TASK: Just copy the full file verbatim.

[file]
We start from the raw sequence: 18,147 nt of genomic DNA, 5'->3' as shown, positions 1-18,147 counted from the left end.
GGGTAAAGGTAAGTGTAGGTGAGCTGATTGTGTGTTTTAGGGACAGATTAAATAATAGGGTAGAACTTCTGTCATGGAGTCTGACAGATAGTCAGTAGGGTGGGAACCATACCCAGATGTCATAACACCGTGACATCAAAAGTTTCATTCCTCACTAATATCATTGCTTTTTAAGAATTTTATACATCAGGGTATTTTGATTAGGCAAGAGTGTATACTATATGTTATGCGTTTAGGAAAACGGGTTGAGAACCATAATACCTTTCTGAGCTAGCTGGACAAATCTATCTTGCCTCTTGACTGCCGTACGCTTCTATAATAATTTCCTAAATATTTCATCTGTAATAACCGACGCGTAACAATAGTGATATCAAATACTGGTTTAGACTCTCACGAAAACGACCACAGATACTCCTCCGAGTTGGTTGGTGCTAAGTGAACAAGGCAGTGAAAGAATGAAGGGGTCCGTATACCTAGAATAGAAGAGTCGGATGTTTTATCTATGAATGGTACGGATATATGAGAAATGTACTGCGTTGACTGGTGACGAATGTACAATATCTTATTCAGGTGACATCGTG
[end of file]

We start from the raw sequence: 18,147 nt of genomic DNA, 5'->3' as shown, positions 1-18,147 counted from the left end.
GGGTAAAGGTAAGTGTAGGTGAGCTGATTGTGTGTTTTAGGGACAGATTAAATAATAGGGTAGAACTTCTGTCATGGAGTCTGACAGATAGTCAGTAGGGTGGGAACCATACCCAGATGTCATAACACCGTGACATCAAAAGTTTCATTCCTCACTAATATCATTGCTTTTTAAGAATTTTATACATCAGGGTATTTTGATTAGGCAAGAGTGTATACTATATGTTATGCGTTTAGGAAAACGGGTTGAGAACCATAATACCTTTCTGAGCTAGCTGGACAAATCTATCTTGCCTCTTGACTGCCGTACGCTTCTATAATAATTTCCTAAATATTTCATCTGTAATAACCGACGCGTAACAATAGTGATATCAAATACTGGTTTAGACTCTCACGAAAACGACCACAGATACTCCTCCGAGTTGGTTGGTGCTAAGTGAACAAGGCAGTGAAAGAATGAAGGGGTCCGTATACCTAGAATAGAAGAGTCGGATGTTTTATCTATGAATGGTACGGATATATGAGAAATGTACTGCGTTGACTGGTGACGAATGTACAATATCTTATTCAGGTGACATCGTG